Small caps have been long-term winners, and big winners (relative to the rest of the market) since the late-August 2009 got revving up.
But today’s big gain notwithstanding, that outperformance is starting to look tired, and there’s a growing chorus of folks calling for large caps to outperform. Inflation fears and the rise of oil prices is one reason: big companies can absorb this stuff easier.
In a new note, BofA/ML expands on the end of small cap dominance.
For one thing, the fundamentals just aren’t that favourable. Small caps have been the least likely to beat estimates on both the top and bottom lines.
Another crude measure is looking at the percentage of companies trading below 10x 2012 earnings. Right now the number is historically pretty low.
Finally, estimates and optimism remains too high given the economy:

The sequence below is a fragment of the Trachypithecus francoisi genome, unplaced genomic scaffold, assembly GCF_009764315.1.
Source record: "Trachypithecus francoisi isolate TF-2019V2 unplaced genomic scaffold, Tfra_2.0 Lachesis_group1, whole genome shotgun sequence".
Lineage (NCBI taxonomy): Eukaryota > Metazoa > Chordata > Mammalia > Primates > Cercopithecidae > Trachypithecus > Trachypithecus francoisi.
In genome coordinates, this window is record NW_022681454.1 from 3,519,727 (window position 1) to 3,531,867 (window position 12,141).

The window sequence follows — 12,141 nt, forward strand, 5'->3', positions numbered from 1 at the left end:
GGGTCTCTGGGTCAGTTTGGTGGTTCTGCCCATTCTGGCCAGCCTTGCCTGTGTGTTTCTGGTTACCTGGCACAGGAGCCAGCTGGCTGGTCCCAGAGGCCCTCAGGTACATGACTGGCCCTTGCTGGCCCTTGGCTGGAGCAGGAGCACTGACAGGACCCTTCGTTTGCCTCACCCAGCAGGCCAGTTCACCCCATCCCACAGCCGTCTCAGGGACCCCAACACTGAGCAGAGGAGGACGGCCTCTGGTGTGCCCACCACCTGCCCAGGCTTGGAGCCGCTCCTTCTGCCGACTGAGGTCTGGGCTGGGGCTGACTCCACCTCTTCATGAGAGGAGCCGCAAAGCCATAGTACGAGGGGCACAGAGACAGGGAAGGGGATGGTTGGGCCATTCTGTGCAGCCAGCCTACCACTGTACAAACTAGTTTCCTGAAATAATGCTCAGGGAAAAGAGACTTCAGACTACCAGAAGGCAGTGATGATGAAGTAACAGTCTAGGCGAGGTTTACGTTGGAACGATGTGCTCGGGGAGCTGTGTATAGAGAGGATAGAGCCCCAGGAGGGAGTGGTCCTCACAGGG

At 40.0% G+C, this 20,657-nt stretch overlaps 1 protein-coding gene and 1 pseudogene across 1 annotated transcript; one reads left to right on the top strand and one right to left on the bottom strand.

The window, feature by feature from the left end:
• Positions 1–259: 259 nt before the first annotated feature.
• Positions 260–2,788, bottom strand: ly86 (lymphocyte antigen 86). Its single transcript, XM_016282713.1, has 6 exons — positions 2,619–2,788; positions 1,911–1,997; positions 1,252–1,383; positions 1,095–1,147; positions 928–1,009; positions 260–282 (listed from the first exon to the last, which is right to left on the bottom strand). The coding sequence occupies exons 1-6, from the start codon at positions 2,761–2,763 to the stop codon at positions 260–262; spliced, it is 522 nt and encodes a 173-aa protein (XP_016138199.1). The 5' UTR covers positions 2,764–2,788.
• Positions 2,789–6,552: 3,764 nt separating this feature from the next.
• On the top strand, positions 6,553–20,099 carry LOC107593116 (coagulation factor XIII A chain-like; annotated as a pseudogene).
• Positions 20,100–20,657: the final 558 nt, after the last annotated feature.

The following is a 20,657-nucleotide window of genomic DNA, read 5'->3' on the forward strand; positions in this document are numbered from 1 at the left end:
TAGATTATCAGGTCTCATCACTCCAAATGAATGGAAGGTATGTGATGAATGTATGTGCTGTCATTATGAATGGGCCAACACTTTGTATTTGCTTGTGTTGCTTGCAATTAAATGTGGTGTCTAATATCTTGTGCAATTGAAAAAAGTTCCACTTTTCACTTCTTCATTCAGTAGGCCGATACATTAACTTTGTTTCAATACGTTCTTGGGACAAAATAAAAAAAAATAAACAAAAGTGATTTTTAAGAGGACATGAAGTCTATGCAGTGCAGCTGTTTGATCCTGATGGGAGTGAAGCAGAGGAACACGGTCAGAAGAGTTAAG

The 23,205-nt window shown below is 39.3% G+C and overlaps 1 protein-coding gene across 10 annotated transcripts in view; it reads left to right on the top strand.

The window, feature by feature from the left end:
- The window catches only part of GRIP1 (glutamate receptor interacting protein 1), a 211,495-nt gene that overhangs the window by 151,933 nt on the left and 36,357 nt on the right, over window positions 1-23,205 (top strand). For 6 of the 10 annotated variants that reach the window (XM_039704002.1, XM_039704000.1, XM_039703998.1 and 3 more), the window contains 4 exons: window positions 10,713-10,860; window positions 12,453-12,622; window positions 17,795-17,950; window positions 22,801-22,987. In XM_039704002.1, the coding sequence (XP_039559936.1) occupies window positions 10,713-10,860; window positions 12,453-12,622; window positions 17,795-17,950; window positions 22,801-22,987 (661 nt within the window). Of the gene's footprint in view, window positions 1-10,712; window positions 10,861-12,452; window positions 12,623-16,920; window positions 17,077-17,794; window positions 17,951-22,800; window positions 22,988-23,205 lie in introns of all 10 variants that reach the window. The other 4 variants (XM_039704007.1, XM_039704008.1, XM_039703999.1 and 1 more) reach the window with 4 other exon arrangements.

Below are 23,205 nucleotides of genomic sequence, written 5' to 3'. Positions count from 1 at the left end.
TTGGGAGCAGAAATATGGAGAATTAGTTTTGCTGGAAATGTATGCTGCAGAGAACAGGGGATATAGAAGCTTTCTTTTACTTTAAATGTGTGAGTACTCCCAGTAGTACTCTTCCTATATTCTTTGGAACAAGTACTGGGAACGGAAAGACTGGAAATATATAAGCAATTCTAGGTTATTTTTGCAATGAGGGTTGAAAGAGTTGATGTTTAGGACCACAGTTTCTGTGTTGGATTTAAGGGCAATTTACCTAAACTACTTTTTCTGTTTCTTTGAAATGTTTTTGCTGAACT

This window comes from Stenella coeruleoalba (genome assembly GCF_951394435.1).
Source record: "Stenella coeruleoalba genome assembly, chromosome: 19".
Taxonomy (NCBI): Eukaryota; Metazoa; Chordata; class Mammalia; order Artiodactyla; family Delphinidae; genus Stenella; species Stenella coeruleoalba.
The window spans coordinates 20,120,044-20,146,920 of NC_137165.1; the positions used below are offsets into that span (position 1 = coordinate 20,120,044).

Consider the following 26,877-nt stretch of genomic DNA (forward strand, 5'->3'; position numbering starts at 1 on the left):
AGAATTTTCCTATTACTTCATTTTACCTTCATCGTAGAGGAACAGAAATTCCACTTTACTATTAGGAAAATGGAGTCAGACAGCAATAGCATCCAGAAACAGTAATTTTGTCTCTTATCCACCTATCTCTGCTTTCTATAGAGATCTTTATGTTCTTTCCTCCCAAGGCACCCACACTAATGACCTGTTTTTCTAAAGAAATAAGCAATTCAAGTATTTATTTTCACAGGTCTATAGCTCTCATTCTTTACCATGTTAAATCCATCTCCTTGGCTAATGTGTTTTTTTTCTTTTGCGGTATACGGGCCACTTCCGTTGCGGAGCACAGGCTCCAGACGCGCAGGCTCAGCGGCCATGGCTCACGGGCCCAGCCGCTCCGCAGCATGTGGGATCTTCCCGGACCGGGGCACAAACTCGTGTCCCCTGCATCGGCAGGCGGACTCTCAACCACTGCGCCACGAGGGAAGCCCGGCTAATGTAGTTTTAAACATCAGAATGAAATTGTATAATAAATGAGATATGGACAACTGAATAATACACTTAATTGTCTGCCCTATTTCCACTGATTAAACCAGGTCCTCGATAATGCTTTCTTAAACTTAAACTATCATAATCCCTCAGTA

Given the fact that small caps and mid caps are much more reliant on US economic growth and the fact that oil prices will have an impact on GDP growth, we think expectations for small caps are still awfully high. Our last look at 2011 earnings growth has the Street thinking that small-cap earnings should be about 20% led by two sectors we are Underweight—Consumer Discretionary and
Financials (Small-Cap Strategy, 28 February 2011). Estimates have started to come down, but we don’t think they are falling fast enough and given where oil prices are today, they may need to come down even faster and this should hurt relative performance. The three-month moving average revision ratio stands at 1.12 and the average estimate is barely in the black at 0.09%
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